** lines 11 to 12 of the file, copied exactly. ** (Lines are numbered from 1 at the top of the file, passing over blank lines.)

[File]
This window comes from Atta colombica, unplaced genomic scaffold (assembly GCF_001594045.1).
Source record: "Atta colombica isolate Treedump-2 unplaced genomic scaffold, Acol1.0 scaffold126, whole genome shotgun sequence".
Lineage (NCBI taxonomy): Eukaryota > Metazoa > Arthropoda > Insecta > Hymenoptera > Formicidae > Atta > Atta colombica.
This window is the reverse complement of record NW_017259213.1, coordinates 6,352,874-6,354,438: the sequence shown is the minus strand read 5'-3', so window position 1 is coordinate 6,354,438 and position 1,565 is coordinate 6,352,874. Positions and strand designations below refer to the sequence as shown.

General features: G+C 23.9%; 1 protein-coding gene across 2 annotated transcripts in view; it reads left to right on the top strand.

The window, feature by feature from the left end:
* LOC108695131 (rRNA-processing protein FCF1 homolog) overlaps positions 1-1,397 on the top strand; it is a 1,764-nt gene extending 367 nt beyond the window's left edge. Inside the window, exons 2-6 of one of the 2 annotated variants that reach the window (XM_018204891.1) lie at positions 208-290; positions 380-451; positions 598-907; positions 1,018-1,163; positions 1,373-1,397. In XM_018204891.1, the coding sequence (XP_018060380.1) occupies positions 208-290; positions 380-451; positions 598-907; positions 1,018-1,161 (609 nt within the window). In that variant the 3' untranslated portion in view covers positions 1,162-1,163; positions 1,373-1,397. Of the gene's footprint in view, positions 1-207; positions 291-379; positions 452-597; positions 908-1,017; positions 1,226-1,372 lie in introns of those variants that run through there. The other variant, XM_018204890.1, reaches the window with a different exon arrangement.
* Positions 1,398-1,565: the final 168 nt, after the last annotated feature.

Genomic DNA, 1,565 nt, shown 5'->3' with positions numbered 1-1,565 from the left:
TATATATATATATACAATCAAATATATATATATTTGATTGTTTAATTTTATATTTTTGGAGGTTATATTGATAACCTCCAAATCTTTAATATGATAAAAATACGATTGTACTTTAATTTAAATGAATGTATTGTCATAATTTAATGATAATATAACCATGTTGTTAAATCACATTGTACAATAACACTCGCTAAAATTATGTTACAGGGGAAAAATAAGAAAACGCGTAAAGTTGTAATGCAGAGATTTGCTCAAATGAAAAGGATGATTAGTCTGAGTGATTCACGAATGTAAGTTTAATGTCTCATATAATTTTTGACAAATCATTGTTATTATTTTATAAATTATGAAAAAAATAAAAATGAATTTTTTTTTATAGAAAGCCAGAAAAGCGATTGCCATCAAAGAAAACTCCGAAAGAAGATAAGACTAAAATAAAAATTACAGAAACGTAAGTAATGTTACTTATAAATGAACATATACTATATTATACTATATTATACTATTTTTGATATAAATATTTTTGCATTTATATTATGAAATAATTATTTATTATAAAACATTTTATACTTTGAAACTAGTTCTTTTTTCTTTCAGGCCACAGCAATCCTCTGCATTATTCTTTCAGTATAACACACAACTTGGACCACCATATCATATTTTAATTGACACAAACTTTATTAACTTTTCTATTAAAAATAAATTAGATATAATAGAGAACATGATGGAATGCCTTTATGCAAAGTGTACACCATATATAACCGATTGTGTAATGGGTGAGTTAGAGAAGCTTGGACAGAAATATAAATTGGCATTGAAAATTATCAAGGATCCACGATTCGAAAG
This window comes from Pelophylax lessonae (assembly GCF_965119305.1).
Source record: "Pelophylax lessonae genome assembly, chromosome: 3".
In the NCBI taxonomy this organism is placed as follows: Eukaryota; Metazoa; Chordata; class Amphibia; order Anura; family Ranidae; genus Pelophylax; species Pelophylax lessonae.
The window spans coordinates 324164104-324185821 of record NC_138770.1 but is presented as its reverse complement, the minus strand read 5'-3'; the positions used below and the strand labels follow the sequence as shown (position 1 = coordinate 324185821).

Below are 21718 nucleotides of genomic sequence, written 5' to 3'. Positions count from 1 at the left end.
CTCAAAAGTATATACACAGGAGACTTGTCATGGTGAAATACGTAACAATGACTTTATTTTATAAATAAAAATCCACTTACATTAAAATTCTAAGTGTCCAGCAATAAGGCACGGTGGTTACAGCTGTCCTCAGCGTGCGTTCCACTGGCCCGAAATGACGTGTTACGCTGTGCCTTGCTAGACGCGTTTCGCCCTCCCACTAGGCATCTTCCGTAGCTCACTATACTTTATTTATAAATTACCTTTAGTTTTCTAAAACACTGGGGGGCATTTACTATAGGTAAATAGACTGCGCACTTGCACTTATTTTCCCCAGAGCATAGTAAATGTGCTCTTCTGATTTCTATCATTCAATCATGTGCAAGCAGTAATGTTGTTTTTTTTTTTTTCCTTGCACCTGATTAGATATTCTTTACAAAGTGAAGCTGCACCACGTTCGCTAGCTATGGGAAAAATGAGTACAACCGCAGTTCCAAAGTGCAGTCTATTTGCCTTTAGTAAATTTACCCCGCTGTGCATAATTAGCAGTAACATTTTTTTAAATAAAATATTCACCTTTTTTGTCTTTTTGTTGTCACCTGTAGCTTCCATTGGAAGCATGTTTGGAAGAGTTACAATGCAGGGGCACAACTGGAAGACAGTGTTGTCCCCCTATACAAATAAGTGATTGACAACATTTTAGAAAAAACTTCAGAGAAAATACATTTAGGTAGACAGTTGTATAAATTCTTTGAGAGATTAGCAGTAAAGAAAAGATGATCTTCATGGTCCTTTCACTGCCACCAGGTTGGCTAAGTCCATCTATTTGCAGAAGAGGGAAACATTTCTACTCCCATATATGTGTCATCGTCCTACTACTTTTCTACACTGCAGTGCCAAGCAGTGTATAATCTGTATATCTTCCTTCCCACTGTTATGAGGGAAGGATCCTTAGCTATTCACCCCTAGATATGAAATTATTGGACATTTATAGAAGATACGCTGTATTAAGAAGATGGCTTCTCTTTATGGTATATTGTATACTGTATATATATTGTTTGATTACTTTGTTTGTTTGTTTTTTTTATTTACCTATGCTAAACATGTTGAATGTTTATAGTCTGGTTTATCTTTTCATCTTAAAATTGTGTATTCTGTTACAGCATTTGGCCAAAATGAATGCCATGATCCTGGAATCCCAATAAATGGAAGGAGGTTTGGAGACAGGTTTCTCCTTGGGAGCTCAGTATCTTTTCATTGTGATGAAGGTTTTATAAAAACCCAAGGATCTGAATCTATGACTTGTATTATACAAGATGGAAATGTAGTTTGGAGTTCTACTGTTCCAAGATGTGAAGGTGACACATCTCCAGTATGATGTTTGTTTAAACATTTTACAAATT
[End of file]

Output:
This window comes from Pelophylax lessonae (assembly GCF_965119305.1).
Source record: "Pelophylax lessonae genome assembly, chromosome: 3".